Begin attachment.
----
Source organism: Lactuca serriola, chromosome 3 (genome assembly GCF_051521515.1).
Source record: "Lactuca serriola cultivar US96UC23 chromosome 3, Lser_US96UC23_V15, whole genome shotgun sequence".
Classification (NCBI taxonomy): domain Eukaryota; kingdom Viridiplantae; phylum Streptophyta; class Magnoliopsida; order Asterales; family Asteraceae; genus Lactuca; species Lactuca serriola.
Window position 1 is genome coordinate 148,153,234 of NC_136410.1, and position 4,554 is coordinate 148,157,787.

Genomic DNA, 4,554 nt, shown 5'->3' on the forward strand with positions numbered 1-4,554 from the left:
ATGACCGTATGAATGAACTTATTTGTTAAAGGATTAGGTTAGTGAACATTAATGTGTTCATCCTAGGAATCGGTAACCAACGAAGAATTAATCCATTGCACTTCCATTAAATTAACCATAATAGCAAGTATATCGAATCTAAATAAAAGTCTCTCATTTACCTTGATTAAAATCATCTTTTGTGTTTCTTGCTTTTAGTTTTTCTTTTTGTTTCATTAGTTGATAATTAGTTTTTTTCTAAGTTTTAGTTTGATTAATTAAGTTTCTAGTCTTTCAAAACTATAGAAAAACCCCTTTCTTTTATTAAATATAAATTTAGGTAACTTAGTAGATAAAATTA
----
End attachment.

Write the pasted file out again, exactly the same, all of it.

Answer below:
Source organism: Lactuca serriola, chromosome 3 (genome assembly GCF_051521515.1).
Source record: "Lactuca serriola cultivar US96UC23 chromosome 3, Lser_US96UC23_V15, whole genome shotgun sequence".
Classification (NCBI taxonomy): domain Eukaryota; kingdom Viridiplantae; phylum Streptophyta; class Magnoliopsida; order Asterales; family Asteraceae; genus Lactuca; species Lactuca serriola.
Window position 1 is genome coordinate 148,153,234 of NC_136410.1, and position 4,554 is coordinate 148,157,787.

Genomic DNA, 4,554 nt, shown 5'->3' on the forward strand with positions numbered 1-4,554 from the left:
ATGACCGTATGAATGAACTTATTTGTTAAAGGATTAGGTTAGTGAACATTAATGTGTTCATCCTAGGAATCGGTAACCAACGAAGAATTAATCCATTGCACTTCCATTAAATTAACCATAATAGCAAGTATATCGAATCTAAATAAAAGTCTCTCATTTACCTTGATTAAAATCATCTTTTGTGTTTCTTGCTTTTAGTTTTTCTTTTTGTTTCATTAGTTGATAATTAGTTTTTTTCTAAGTTTTAGTTTGATTAATTAAGTTTCTAGTCTTTCAAAACTATAGAAAAACCCCTTTCTTTTATTAAATATAAATTTAGGTAACTTAGTAGATAAAATTA